Violence and harassment against women in Canadian politics
How barriers to participation for women and marginalized people weaken democracy
Date published: 2022-03-09 12:00:00 PM
House of Commons Chamber (December 2015)
Photo: © 2015 Library of Parliament / Martin Lipman
After the 2021 federal election, women held 30% of the seats (103 of 338) in Canada’s House of Commons. While that’s the highest percentage the country has ever had, as of January 2022 we rank just 59th in the world for women’s representation in national legislatures (Rwanda is first, followed by Cuba). To help understand why this is, Tracey Raney, professor in the Department of Politics and Public Administration at Ryerson University, is studying how violence and harassment act as barriers that keep women and marginalized people out of politics—and the effect this is having on people, politics and democracy.
“Public policies and decisions made on behalf of Canadians are better if there’s a diversity of voices at the table, but those voices are being silenced,” says Raney. “We need to look at how to change that.”
Listening to women’s voices
After allegations of sexual harassment and assault surfaced in Canadian politics in 2014, Raney began to consider how violence and harassment serve as barriers to women in politics. In 2017, the second wave of the #MeToo movement put a global spotlight on the continued problem of sexual assault in the workplace. Legislatures and constituency offices are workplaces, too—and as more women and Black, Indigenous and people of colour (BIPOC) candidates and elected officials came forward to share their experiences, Raney realized there was a lot of work to do in this area.
“Past research on the underrepresentation of women in politics looked at everything from the role of political parties and the electoral system to the way women and men are socialized into politics,” she explains. “I wanted to dig deeper into the ways violence and harassment are unique deterrents to women’s political representation in their own ways.”
Agnes Macphail (photographed here in 1934) was the first woman elected to the House of Commons, in 1921, in the first federal election in which women were allowed to run as candidates.
Photo: © Yousuf Karsh / Library and Archives Canada / PA-165870
Raney is now exploring this issue with the support of three SSHRC grants. First, through a SSHRC Partnership Engage Grant, she worked with the not-for-profit Equal Voice to review the prevalence of violence against women in legislatures around the world, and what different countries are doing to address the issue. Second, with Cheryl Collier from the University of Windsor, she received a SSHRC Insight Grant to study responses to sexual harassment in provincial and territorial legislatures. For her current project, also funded by a SSHRC Insight Grant, Raney is analyzing the Senate of Canada’s rules and norms from a gender perspective. That includes looking at the Senate’s response to Bill C-65, which seeks to address violence and harassment in federally regulated workplaces.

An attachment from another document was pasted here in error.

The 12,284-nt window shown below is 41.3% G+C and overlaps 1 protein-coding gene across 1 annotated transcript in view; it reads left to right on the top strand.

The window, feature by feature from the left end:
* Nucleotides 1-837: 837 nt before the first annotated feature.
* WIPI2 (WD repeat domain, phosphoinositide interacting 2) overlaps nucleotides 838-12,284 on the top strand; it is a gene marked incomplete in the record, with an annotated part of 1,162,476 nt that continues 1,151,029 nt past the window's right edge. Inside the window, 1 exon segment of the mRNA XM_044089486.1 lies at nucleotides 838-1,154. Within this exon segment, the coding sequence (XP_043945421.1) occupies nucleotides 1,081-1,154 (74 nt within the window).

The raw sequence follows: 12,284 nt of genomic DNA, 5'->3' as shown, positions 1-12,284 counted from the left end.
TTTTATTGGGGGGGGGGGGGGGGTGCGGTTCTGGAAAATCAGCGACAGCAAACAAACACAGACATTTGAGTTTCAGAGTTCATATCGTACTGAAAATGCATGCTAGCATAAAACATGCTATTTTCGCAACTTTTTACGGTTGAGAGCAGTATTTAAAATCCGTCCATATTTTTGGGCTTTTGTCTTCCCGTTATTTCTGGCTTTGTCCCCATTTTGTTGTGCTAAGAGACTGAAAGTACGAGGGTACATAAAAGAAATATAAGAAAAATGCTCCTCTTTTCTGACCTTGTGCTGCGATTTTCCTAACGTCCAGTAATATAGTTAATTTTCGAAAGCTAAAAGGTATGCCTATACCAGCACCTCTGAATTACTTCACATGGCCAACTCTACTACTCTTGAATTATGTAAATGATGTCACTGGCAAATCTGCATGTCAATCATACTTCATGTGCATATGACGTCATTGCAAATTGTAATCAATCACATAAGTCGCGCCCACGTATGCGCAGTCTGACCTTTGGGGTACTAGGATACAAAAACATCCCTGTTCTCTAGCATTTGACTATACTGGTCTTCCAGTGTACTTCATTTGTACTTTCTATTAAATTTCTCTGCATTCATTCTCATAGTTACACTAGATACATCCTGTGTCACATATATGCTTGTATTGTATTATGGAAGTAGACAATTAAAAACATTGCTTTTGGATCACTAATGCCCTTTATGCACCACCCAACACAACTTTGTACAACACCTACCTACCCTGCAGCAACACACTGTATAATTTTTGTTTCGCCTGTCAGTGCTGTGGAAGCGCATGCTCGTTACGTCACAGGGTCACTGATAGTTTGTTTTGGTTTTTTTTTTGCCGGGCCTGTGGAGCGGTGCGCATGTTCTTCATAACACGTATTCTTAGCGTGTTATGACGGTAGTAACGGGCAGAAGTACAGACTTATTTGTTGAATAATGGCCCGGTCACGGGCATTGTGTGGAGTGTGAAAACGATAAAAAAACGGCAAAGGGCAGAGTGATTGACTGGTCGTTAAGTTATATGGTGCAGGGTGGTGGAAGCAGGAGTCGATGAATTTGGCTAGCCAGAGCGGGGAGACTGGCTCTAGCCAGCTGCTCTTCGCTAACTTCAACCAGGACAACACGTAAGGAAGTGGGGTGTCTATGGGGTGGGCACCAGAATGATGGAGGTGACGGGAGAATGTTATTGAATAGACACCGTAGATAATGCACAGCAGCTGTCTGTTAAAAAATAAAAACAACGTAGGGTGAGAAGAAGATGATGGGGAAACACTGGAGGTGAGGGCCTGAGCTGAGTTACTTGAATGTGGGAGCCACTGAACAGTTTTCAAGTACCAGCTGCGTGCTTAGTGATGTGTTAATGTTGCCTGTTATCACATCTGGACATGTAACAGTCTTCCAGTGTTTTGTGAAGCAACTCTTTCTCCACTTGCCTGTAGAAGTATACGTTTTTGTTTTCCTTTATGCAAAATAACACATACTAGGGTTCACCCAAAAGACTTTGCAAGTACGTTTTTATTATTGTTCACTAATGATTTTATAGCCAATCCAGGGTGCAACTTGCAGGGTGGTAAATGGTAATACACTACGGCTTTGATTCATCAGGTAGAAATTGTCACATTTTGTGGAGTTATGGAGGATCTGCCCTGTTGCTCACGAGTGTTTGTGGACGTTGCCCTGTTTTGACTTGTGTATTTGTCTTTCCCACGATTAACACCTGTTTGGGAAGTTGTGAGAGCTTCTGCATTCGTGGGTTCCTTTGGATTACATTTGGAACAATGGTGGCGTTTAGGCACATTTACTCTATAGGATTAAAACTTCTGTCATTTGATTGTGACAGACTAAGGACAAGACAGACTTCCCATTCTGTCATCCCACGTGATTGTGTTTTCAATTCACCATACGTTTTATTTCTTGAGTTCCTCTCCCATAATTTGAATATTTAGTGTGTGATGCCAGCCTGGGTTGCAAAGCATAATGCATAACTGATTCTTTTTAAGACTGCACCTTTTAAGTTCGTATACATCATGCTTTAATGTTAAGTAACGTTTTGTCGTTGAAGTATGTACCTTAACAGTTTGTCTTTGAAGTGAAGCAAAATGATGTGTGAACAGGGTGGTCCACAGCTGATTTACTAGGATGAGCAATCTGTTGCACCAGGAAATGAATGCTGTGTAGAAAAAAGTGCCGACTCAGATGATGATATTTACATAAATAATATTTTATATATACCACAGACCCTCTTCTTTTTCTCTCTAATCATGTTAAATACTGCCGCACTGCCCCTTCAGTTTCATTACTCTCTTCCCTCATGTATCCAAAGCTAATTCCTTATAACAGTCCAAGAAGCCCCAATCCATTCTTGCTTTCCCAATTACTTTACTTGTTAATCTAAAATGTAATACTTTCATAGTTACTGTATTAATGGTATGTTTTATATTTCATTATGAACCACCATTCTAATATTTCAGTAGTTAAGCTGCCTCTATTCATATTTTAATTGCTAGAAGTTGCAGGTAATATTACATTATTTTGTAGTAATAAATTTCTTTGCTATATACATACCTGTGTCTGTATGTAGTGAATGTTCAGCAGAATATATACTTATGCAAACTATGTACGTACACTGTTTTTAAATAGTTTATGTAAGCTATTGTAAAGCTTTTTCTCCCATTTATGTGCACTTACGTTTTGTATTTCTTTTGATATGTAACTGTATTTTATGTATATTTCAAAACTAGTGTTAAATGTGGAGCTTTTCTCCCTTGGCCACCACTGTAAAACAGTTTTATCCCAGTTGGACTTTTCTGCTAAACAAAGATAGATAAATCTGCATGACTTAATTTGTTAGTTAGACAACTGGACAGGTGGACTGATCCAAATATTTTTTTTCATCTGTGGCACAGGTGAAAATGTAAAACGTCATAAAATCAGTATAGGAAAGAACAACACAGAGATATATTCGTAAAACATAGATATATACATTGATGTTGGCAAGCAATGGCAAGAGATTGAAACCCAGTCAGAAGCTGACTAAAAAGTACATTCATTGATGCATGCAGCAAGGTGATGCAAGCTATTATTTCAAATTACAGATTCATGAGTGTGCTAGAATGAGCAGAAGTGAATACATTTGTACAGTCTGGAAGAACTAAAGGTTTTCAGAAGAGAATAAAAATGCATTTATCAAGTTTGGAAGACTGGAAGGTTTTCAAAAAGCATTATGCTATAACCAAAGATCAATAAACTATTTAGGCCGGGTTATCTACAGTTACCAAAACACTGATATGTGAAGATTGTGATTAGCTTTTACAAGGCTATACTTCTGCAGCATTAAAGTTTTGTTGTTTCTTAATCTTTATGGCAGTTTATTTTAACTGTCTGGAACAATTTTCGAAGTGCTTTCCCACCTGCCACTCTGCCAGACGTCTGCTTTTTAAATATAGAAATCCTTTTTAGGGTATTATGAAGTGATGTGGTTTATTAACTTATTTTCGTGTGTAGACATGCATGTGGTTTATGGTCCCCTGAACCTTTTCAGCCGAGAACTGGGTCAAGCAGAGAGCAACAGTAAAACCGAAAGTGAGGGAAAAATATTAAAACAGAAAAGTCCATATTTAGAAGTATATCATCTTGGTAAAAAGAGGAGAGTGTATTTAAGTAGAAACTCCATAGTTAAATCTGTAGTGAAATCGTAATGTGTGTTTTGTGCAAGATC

Real impacts on Canadian democracy
Through her research, Raney found that women (and especially BIPOC women) are disproportionately targeted by violence and harassment. What’s more, the problem is ubiquitous throughout Canadian politics: it happens at every level of government and in every party, regardless of political affiliation.
The targets are also varied. While candidates and elected officials experiencing violence and harassment get the most media attention, the problem extends to everyone in the political space, from journalists and election workers to staff members at riding offices and volunteers knocking on doors.
Raney has found that, not only are there individual consequences for people and their families, there is also real damage being done to democracy when women and people from underrepresented communities are discouraged from entering or staying in politics.
“When this harassment occurs in a public space, particularly on social media, it sends a message to all members of that group, whether women, Black or Indigenous, that they are not welcome in politics,” she explains.
Spreading the message
Raney hopes her research will increase awareness and influence policy related to this important issue. She has already provided expert advice to decision-makers in Canada, the United-Kingdom and Australia on developing policies to address violence and harassment in their parliaments. With Collier, she is now co-editing a book, Gender-based Violence in Canadian Politics, and writing a Canadian-focused chapter of a book providing a global review of gendered violence in politics. Both books will be published in the near future.
“I think it’s critical work,” Raney says. “When all citizens can’t participate on an equal playing field due to gender- and race-based violence, the democratic process is weakened.”